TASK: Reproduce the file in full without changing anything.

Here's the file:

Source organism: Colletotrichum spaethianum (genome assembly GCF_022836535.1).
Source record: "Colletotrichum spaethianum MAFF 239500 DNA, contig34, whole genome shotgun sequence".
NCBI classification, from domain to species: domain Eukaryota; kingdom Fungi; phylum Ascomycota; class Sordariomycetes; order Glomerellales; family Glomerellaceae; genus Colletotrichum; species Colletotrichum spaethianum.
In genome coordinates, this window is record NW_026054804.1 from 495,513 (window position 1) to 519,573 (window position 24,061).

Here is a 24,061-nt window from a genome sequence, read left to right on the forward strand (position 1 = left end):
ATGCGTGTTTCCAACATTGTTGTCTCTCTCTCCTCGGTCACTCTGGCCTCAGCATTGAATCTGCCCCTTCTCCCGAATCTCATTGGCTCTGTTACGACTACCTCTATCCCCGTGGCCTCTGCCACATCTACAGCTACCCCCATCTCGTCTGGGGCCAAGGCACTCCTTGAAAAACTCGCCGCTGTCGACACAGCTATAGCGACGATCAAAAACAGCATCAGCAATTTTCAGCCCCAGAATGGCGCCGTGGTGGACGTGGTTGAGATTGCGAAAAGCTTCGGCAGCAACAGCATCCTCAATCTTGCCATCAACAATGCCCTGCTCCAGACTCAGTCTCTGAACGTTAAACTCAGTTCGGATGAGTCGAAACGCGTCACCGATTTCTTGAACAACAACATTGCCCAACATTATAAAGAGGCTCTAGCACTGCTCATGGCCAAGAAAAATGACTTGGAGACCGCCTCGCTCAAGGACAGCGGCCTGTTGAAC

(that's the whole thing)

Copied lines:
Source organism: Colletotrichum spaethianum (genome assembly GCF_022836535.1).
Source record: "Colletotrichum spaethianum MAFF 239500 DNA, contig34, whole genome shotgun sequence".
NCBI classification, from domain to species: domain Eukaryota; kingdom Fungi; phylum Ascomycota; class Sordariomycetes; order Glomerellales; family Glomerellaceae; genus Colletotrichum; species Colletotrichum spaethianum.
In genome coordinates, this window is record NW_026054804.1 from 495,513 (window position 1) to 519,573 (window position 24,061).

Here is a 24,061-nt window from a genome sequence, read left to right on the forward strand (position 1 = left end):
ATGCGTGTTTCCAACATTGTTGTCTCTCTCTCCTCGGTCACTCTGGCCTCAGCATTGAATCTGCCCCTTCTCCCGAATCTCATTGGCTCTGTTACGACTACCTCTATCCCCGTGGCCTCTGCCACATCTACAGCTACCCCCATCTCGTCTGGGGCCAAGGCACTCCTTGAAAAACTCGCCGCTGTCGACACAGCTATAGCGACGATCAAAAACAGCATCAGCAATTTTCAGCCCCAGAATGGCGCCGTGGTGGACGTGGTTGAGATTGCGAAAAGCTTCGGCAGCAACAGCATCCTCAATCTTGCCATCAACAATGCCCTGCTCCAGACTCAGTCTCTGAACGTTAAACTCAGTTCGGATGAGTCGAAACGCGTCACCGATTTCTTGAACAACAACATTGCCCAACATTATAAAGAGGCTCTAGCACTGCTCATGGCCAAGAAAAATGACTTGGAGACCGCCTCGCTCAAGGACAGCGGCCTGTTGAAC